SAN JUAN, April 20 - This past week I traveled to Charlotte, North Carolina to attend the National Association of Latino Community Asset Builders (NALCAB) conference.
It was a trip that further enhanced my understanding of the economic strength that immigrants bring to the United States.
The city of Charlotte and like many other communities across the country are emerging Latino communities that have transformed average communities into thriving economic engines. I had some side chats with several Charlotte residents like the taxi driver and a banker, both who credited the massive economic growth of Charlotte to immigrants. “In every corner there is a Latino business, there are immigrant owned restaurants, car shops, car mechanics, all houses and other construction are being built by Latinos and other immigrants,” they said.
What I saw here was not something I didn’t know, but certainly helped reaffirm to me the natural connection of migration and economic opportunity. Simply put immigrants come for a better life, for economic opportunity, and a chance to integrate and contribute to the democratic experiment of the United States.
Although immigrants have been able to withstand enormous obstacles and contribute to this country, the full potential of our immigrants has yet to be seen. For many decades now we have seen the built-up of a broken immigration system that has been unfair to all immigrants and citizens alike. The inhumane separation of families have terrorized communities, undocumented immigrants have been vulnerable to unlawful work wages, young talented dreamers have been told NO to their American dreams, and millions have been living in fear and in the shadows.
This past Wednesday a group of eight Senators, also known as the “Gang of Eight,” formally introduced immigration reform called “Border Security, Economic Opportunity, and Immigration Modernization Act of 2013.” This is a bi-partisan group that seeks to create a large bi-partisan effort to pass this proposed bill. In it is an 844-page document that details many sectors to the bill that include path to citizenship, border security, the dream act, economic opportunities, among much more.
Although border security is part of the package, I believe that the true strength of this bill is its approach to economic opportunity and access to citizenship. In the NALCAB conference I attended I had the opportunity to meet some of the most well-known Latino entrepreneurs and social entrepreneurs in the United States. From them I heard amazing stories of immigrants and of their economic innovation.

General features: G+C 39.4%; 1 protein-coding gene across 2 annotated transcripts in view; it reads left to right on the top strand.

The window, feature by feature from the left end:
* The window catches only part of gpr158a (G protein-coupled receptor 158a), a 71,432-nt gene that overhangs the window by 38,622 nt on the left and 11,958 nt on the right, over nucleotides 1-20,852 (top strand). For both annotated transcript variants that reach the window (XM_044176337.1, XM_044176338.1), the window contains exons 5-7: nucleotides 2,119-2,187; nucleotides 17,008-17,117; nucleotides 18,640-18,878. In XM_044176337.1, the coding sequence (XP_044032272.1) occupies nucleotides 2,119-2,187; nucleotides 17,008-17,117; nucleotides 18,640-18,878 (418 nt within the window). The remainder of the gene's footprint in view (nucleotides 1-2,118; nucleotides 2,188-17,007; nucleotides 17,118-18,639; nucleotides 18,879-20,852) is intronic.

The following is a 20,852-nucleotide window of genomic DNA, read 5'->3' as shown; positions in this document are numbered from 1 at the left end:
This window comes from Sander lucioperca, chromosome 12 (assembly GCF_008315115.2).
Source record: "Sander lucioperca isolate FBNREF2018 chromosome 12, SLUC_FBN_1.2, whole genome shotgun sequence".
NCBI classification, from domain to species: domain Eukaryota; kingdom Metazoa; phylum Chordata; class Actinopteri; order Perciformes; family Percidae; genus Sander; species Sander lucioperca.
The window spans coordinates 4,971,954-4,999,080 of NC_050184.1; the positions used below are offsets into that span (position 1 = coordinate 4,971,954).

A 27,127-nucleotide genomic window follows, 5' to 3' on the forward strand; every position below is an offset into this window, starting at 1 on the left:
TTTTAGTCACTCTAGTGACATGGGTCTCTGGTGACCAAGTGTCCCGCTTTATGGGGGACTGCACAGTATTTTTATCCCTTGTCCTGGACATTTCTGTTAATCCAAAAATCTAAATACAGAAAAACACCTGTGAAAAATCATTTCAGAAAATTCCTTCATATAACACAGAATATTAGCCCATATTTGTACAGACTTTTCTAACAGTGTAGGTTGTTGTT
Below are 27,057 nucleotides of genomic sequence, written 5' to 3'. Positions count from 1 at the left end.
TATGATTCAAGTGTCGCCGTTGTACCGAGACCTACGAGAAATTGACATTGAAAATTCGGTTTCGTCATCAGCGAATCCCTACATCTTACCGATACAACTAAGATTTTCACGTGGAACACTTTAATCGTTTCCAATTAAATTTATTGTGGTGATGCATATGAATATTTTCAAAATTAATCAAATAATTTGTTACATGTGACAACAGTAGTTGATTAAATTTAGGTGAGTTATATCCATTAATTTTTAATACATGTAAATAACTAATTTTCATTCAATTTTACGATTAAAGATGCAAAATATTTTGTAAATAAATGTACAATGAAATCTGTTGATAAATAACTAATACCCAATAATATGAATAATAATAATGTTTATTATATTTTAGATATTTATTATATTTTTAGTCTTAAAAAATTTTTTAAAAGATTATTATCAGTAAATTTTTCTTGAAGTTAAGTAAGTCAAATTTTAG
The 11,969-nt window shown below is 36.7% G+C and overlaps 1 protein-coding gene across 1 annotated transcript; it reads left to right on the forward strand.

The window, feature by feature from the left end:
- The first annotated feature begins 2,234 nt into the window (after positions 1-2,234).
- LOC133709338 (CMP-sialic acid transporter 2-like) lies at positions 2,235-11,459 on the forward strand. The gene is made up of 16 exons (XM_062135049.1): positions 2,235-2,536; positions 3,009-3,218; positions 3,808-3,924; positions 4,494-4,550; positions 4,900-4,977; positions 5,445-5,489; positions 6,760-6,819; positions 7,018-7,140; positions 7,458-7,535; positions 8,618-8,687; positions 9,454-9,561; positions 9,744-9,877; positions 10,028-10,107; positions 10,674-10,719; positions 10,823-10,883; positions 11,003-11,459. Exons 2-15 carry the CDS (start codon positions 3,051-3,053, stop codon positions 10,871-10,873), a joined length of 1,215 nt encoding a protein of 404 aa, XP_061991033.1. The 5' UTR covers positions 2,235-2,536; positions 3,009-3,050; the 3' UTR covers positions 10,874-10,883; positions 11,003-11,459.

These stories aren’t very different from the stories of immigrants in South Texas. Living in the Rio Grande Valley and connecting with my immigrant neighbors help remind me that they are the greatest asset to our community, and we are their greatest asset when we respect their hard work, entrepreneurial innovation, and when we help integrate them into the realm of opportunity.
It is a fact that the fruit and vegetables we eat daily were picked by an immigrant farm worker, it is a fact that many of the unnoticed service workers in our restaurants and hotels are immigrants, it is a fact that our school children are both immigrant and non-immigrant, it is a fact that immigrants are creating businesses and adding jobs, it is a fact that hundreds of thousands of young talented people with a U.S college education are immigrants, it is a fact that thousands that feel the duty of serving in our military can’t because they are undocumented immigrants.
The strength of immigration reform is in fully integrating the amazing contributions that immigrants offer to our country and to our improving democracy. For centuries immigrants from all over the world have landed our shores for greater opportunity, for a chance to a new fresh start and contribute to the idea of the American dream and American democracy. This idea is no different today, and immigrants are more than ready to make this country a stronger and richer country.
Daniel Diaz is a community organizer for La Unión del Pueblo Entero.